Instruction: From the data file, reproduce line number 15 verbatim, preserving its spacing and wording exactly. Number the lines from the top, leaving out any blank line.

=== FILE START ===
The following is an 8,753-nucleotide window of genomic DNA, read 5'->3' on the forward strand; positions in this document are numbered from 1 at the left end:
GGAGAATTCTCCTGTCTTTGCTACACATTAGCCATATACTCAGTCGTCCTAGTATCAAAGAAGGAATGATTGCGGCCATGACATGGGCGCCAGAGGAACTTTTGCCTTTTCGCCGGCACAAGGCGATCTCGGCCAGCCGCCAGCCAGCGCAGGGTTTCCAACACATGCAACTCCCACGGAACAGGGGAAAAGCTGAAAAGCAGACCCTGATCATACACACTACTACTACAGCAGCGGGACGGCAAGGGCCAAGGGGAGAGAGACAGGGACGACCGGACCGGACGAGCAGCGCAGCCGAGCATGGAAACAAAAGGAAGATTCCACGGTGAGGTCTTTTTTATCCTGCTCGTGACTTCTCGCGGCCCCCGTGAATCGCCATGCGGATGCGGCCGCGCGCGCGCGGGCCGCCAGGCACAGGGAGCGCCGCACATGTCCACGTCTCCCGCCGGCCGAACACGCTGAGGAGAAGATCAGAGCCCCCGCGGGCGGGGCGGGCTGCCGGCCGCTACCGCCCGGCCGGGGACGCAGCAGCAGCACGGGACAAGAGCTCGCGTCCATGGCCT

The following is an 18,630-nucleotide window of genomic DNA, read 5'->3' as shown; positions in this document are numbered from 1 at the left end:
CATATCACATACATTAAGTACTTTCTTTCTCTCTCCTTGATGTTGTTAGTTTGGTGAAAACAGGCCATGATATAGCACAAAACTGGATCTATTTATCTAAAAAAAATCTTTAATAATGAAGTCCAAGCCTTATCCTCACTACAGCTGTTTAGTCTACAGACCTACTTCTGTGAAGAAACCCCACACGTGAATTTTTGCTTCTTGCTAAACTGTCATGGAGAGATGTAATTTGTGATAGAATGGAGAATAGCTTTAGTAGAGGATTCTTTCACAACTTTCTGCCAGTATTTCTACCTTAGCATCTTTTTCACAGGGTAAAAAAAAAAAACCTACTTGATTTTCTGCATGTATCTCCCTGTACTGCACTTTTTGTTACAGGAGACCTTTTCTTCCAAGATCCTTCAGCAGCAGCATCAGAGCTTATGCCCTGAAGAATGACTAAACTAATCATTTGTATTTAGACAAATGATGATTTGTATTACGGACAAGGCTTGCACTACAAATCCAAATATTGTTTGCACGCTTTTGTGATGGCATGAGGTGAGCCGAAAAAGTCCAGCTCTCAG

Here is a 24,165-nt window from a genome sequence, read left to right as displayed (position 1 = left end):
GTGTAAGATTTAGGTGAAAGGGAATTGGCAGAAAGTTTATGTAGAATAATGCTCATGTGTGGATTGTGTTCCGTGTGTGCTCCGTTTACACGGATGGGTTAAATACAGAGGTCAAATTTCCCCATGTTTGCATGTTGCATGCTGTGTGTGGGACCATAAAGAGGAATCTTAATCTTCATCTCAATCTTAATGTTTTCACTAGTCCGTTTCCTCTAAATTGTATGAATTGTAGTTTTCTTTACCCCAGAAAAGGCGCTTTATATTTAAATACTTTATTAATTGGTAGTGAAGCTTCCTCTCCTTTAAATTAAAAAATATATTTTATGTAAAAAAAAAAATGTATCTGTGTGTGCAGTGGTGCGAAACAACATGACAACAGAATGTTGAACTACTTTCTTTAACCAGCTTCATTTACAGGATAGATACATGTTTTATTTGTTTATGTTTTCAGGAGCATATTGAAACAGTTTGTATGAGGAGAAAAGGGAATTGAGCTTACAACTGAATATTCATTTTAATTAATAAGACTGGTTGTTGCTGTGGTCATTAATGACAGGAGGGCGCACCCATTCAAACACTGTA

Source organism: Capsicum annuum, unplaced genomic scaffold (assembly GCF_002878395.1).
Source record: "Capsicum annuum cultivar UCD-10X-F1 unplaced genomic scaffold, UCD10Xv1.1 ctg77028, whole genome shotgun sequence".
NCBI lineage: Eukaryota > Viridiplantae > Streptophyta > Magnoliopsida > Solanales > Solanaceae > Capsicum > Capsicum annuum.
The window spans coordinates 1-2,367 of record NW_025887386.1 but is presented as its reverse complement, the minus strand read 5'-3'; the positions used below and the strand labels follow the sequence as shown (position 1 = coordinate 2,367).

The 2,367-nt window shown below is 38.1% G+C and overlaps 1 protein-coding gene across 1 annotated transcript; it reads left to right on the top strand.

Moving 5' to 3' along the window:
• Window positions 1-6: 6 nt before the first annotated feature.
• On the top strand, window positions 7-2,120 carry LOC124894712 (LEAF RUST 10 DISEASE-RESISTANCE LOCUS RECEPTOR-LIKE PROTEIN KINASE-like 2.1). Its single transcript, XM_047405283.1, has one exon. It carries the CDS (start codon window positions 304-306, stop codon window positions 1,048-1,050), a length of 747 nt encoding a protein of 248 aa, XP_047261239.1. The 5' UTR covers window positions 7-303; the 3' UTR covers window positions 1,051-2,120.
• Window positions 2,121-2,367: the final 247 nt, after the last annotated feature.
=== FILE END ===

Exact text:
• Window positions 2,121-2,367: the final 247 nt, after the last annotated feature.